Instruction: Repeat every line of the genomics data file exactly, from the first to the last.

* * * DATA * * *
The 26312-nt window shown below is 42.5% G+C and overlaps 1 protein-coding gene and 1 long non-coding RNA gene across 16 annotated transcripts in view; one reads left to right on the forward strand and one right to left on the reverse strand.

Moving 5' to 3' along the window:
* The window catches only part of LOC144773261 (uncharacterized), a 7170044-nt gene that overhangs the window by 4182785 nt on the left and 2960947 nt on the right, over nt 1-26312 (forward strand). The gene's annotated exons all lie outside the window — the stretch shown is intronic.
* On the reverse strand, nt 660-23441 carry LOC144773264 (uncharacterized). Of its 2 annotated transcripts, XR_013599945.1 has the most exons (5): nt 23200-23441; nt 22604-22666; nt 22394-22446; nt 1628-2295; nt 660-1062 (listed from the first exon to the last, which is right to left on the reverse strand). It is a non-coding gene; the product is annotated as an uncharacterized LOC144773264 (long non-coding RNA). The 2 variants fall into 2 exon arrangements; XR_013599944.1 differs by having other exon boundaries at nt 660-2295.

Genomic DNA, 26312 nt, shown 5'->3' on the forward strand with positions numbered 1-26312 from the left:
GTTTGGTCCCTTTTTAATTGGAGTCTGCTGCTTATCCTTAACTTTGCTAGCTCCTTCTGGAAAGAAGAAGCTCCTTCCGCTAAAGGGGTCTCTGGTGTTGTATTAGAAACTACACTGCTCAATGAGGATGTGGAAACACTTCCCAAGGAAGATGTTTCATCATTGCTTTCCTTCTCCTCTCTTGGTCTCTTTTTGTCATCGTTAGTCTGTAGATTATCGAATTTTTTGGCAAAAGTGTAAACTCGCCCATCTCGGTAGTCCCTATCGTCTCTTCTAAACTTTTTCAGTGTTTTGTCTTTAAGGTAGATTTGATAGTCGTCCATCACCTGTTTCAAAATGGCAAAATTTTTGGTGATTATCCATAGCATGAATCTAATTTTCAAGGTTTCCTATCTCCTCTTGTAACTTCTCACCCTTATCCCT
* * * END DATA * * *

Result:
The 26312-nt window shown below is 42.5% G+C and overlaps 1 protein-coding gene and 1 long non-coding RNA gene across 16 annotated transcripts in view; one reads left to right on the forward strand and one right to left on the reverse strand.

Moving 5' to 3' along the window:
* The window catches only part of LOC144773261 (uncharacterized), a 7170044-nt gene that overhangs the window by 4182785 nt on the left and 2960947 nt on the right, over nt 1-26312 (forward strand). The gene's annotated exons all lie outside the window — the stretch shown is intronic.
* On the reverse strand, nt 660-23441 carry LOC144773264 (uncharacterized). Of its 2 annotated transcripts, XR_013599945.1 has the most exons (5): nt 23200-23441; nt 22604-22666; nt 22394-22446; nt 1628-2295; nt 660-1062 (listed from the first exon to the last, which is right to left on the reverse strand). It is a non-coding gene; the product is annotated as an uncharacterized LOC144773264 (long non-coding RNA). The 2 variants fall into 2 exon arrangements; XR_013599944.1 differs by having other exon boundaries at nt 660-2295.

Genomic DNA, 26312 nt, shown 5'->3' on the forward strand with positions numbered 1-26312 from the left:
GTTTGGTCCCTTTTTAATTGGAGTCTGCTGCTTATCCTTAACTTTGCTAGCTCCTTCTGGAAAGAAGAAGCTCCTTCCGCTAAAGGGGTCTCTGGTGTTGTATTAGAAACTACACTGCTCAATGAGGATGTGGAAACACTTCCCAAGGAAGATGTTTCATCATTGCTTTCCTTCTCCTCTCTTGGTCTCTTTTTGTCATCGTTAGTCTGTAGATTATCGAATTTTTTGGCAAAAGTGTAAACTCGCCCATCTCGGTAGTCCCTATCGTCTCTTCTAAACTTTTTCAGTGTTTTGTCTTTAAGGTAGATTTGATAGTCGTCCATCACCTGTTTCAAAATGGCAAAATTTTTGGTGATTATCCATAGCATGAATCTAATTTTCAAGGTTTCCTATCTCCTCTTGTAACTTCTCACCCTTATCCCT